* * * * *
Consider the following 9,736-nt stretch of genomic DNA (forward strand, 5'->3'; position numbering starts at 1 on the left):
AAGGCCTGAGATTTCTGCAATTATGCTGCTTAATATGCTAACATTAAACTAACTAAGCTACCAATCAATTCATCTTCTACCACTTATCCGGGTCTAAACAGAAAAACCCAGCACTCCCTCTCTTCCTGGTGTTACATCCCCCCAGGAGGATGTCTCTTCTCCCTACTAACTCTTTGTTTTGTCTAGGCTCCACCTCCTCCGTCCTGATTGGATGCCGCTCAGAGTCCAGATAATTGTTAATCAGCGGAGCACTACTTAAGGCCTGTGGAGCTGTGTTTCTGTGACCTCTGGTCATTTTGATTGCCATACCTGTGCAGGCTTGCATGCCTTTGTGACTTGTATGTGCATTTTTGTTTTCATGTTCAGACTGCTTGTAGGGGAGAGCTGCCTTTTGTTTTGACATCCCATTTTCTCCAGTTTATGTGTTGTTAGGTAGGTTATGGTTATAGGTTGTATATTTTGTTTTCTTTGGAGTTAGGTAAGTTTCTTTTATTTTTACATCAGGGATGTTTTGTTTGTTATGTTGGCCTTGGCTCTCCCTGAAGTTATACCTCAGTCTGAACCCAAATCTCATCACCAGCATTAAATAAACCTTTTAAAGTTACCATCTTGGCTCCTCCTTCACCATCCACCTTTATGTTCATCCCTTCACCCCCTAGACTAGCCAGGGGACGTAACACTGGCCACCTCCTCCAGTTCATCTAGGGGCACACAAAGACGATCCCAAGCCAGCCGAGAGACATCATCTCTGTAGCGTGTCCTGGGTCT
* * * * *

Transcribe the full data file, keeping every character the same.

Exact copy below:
Consider the following 9,736-nt stretch of genomic DNA (forward strand, 5'->3'; position numbering starts at 1 on the left):
AAGGCCTGAGATTTCTGCAATTATGCTGCTTAATATGCTAACATTAAACTAACTAAGCTACCAATCAATTCATCTTCTACCACTTATCCGGGTCTAAACAGAAAAACCCAGCACTCCCTCTCTTCCTGGTGTTACATCCCCCCAGGAGGATGTCTCTTCTCCCTACTAACTCTTTGTTTTGTCTAGGCTCCACCTCCTCCGTCCTGATTGGATGCCGCTCAGAGTCCAGATAATTGTTAATCAGCGGAGCACTACTTAAGGCCTGTGGAGCTGTGTTTCTGTGACCTCTGGTCATTTTGATTGCCATACCTGTGCAGGCTTGCATGCCTTTGTGACTTGTATGTGCATTTTTGTTTTCATGTTCAGACTGCTTGTAGGGGAGAGCTGCCTTTTGTTTTGACATCCCATTTTCTCCAGTTTATGTGTTGTTAGGTAGGTTATGGTTATAGGTTGTATATTTTGTTTTCTTTGGAGTTAGGTAAGTTTCTTTTATTTTTACATCAGGGATGTTTTGTTTGTTATGTTGGCCTTGGCTCTCCCTGAAGTTATACCTCAGTCTGAACCCAAATCTCATCACCAGCATTAAATAAACCTTTTAAAGTTACCATCTTGGCTCCTCCTTCACCATCCACCTTTATGTTCATCCCTTCACCCCCTAGACTAGCCAGGGGACGTAACACTGGCCACCTCCTCCAGTTCATCTAGGGGCACACAAAGACGATCCCAAGCCAGCCGAGAGACATCATCTCTGTAGCGTGTCCTGGGTCT